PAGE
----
I think I remember my first direct involvement with animal conservation. I can recall my height more than my age as I strained to look up at the swirling, solitary focus of the room. It was dark and disorienting, the light in the room bouncing and rolling as much as the echoes off the carpeted walls did. I stared up at a Kemp’s Ridley sea turtle, a rescue off the shores of Galveston not too far from my Houston home. Next to her, or more securely on land next to me, was a simple donation barrel topped with a vortex funnel and a colorfully painted sign that I must have been told promised protected rainforest land for each coin dropped into the bin. I held up my mom for coins like the lunchroom bully and set to work watching as our donation spiraled, slowly spiraled and then quickly fell down the funnel and into the bin below.
To me, it was as if a protective fence popped up around a tract of land filled with jaguars and squawking birds the instant one of my pennies hit the bottom of the barrel. I was old enough by then to have images of burning rainforests burned themselves into my head, images I think we’ve all seen so much and so often that I don’t even remember seeing them firsthand anymore. This penny was going to douse those fires and stop that burning land. It was as simple as that. I could imagine myself dusting off my hands and smiling in a self-congratulatory way, a day’s work done, as I set off afterwards to make my usual rounds of the zoo. (My mom and I were biweekly regulars so we had lots of animals to visit.)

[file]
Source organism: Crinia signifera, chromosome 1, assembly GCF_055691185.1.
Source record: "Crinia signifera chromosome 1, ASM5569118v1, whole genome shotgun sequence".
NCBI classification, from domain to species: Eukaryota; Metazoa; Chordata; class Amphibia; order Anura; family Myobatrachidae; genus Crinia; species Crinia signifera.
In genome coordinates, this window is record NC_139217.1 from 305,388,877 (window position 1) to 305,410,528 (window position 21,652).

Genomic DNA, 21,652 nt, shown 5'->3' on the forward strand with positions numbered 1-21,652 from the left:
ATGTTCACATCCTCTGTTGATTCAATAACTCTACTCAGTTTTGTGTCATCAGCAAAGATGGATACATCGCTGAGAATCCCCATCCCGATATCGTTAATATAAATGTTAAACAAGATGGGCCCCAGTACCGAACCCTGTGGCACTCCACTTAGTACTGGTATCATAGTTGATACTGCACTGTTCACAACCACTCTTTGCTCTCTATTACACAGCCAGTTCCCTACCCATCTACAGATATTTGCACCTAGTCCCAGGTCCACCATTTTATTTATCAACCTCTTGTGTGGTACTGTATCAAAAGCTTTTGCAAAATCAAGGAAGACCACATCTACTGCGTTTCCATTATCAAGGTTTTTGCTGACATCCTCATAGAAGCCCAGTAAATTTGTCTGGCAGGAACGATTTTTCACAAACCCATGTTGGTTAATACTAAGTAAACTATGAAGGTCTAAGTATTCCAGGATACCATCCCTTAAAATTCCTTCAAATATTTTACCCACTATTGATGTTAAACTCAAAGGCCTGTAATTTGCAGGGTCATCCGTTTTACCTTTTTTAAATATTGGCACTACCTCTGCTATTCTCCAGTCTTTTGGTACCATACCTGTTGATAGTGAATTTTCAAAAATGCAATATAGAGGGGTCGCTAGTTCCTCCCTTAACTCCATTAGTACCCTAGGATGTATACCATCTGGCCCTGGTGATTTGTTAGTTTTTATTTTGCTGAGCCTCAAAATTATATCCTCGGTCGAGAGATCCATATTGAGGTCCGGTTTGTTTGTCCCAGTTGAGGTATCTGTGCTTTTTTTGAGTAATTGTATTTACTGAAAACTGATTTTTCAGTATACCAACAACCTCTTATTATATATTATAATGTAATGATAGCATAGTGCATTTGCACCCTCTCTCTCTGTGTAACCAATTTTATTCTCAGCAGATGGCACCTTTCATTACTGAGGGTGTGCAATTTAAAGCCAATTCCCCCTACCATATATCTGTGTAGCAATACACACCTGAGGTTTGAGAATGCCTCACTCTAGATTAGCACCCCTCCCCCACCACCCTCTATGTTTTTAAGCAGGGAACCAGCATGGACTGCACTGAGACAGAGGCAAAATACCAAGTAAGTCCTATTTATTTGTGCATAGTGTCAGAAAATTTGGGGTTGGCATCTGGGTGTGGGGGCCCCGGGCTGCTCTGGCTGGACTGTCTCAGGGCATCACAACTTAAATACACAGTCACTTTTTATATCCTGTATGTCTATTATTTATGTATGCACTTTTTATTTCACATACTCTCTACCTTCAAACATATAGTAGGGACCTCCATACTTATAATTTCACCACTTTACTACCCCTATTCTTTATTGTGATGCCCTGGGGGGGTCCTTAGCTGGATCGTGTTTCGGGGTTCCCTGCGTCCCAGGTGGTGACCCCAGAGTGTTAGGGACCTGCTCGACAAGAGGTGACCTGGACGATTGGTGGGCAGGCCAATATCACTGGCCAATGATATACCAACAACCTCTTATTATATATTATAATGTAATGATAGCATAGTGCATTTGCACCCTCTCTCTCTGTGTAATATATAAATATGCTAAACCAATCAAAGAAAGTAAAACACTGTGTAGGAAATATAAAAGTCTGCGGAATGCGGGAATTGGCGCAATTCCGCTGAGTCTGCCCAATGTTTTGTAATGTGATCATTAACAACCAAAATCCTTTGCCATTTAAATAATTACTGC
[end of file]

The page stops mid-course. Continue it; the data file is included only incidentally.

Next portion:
Now how simple is that solution? And is it really that simple?
I believed in the power of those pennies. All throughout elementary school when I caught toads every night and read book after illustrated book about animals and watched every Jack Hanna episode the VCR could handle. All throughout middle school when I first read Jane Goodall’s books and decided I was going to be a primate lady and a scientist myself when I grew up. Even throughout high school, throughout college, even sometimes when I first went to the field myself, first Madagascar and then Indonesia, and saw those rainforests and wild animals firsthand.
I didn’t see truckloads of pennies being offloaded into the parks though. I saw degraded habitats instead, places where even the luckiest ‘untouched’ animal communities wouldn’t be untouched for long. It’s an unpleasant process for anyone to realize, however slowly, that life and what you love aren’t simple, that problems exist which are outside of your or anyone’s control. It has been an overwhelming and overwhelmingly testing process to realize, however slowly, that conservation, a process I believed for years was the pure and simple process of ensuring that animals had a place to live, is one such issue. Conservation is an exciting field to delve into, with methods reaching from habitats to oval offices, packed lecture halls to small classrooms, and I plan to devote my career and my life to conservation. But to anticipate dangling myself over that same pit the money fell into twenty years before, the places where money goes in and conservation comes out, is a daunting one.
I can’t speak with much authority although I would like to someday. With my start of graduate school, I am ready to analyze and measure my beloved primates and their habitats until they have no choice but to be saved—I hope. I hope, but I know I won’t reach my goals. I know that I can’t “save” even one of the animal species I’ve wanted my whole life to protect. But I’m waiting for that new penny-filled barrel, an idea, a solution that will excite me and keep me as secure in my efforts as I felt as a child. Conserving that feeling of excitement and hope for animals and their future that I felt then is what conservation means to me now.
Image Credit: Green sea turtle release by Houston Zoo